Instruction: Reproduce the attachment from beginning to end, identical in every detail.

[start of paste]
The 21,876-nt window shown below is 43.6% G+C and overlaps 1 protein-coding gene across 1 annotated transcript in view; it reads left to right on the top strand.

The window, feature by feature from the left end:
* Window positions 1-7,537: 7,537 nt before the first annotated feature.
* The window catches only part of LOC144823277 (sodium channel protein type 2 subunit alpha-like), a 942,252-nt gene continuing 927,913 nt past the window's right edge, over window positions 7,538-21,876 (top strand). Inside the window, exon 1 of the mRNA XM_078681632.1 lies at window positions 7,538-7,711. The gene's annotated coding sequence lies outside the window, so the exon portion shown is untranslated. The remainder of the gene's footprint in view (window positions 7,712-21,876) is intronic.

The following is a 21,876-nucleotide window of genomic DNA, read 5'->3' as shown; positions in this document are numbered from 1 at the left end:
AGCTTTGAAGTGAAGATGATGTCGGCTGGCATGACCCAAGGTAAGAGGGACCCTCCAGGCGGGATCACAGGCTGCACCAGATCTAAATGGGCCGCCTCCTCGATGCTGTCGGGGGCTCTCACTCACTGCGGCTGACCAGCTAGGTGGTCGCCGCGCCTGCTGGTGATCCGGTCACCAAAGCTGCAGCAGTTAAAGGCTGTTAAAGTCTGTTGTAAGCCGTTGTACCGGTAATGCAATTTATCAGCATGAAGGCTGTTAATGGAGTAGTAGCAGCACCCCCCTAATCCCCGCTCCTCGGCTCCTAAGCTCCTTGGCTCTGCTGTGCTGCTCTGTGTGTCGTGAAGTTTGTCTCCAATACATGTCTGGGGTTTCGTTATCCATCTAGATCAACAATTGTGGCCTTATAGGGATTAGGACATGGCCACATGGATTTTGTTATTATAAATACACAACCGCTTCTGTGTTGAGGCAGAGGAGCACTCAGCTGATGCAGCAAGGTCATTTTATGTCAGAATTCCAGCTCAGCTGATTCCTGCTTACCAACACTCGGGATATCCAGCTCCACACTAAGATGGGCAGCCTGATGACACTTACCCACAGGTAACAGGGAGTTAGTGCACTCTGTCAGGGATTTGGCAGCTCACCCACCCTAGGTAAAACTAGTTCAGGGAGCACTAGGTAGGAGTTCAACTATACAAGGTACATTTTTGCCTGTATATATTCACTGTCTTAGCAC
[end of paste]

The 21,876-nt window shown below is 43.6% G+C and overlaps 1 protein-coding gene across 1 annotated transcript in view; it reads left to right on the top strand.

The window, feature by feature from the left end:
* Window positions 1-7,537: 7,537 nt before the first annotated feature.
* The window catches only part of LOC144823277 (sodium channel protein type 2 subunit alpha-like), a 942,252-nt gene continuing 927,913 nt past the window's right edge, over window positions 7,538-21,876 (top strand). Inside the window, exon 1 of the mRNA XM_078681632.1 lies at window positions 7,538-7,711. The gene's annotated coding sequence lies outside the window, so the exon portion shown is untranslated. The remainder of the gene's footprint in view (window positions 7,712-21,876) is intronic.

The following is a 21,876-nucleotide window of genomic DNA, read 5'->3' as shown; positions in this document are numbered from 1 at the left end:
AGCTTTGAAGTGAAGATGATGTCGGCTGGCATGACCCAAGGTAAGAGGGACCCTCCAGGCGGGATCACAGGCTGCACCAGATCTAAATGGGCCGCCTCCTCGATGCTGTCGGGGGCTCTCACTCACTGCGGCTGACCAGCTAGGTGGTCGCCGCGCCTGCTGGTGATCCGGTCACCAAAGCTGCAGCAGTTAAAGGCTGTTAAAGTCTGTTGTAAGCCGTTGTACCGGTAATGCAATTTATCAGCATGAAGGCTGTTAATGGAGTAGTAGCAGCACCCCCCTAATCCCCGCTCCTCGGCTCCTAAGCTCCTTGGCTCTGCTGTGCTGCTCTGTGTGTCGTGAAGTTTGTCTCCAATACATGTCTGGGGTTTCGTTATCCATCTAGATCAACAATTGTGGCCTTATAGGGATTAGGACATGGCCACATGGATTTTGTTATTATAAATACACAACCGCTTCTGTGTTGAGGCAGAGGAGCACTCAGCTGATGCAGCAAGGTCATTTTATGTCAGAATTCCAGCTCAGCTGATTCCTGCTTACCAACACTCGGGATATCCAGCTCCACACTAAGATGGGCAGCCTGATGACACTTACCCACAGGTAACAGGGAGTTAGTGCACTCTGTCAGGGATTTGGCAGCTCACCCACCCTAGGTAAAACTAGTTCAGGGAGCACTAGGTAGGAGTTCAACTATACAAGGTACATTTTTGCCTGTATATATTCACTGTCTTAGCAC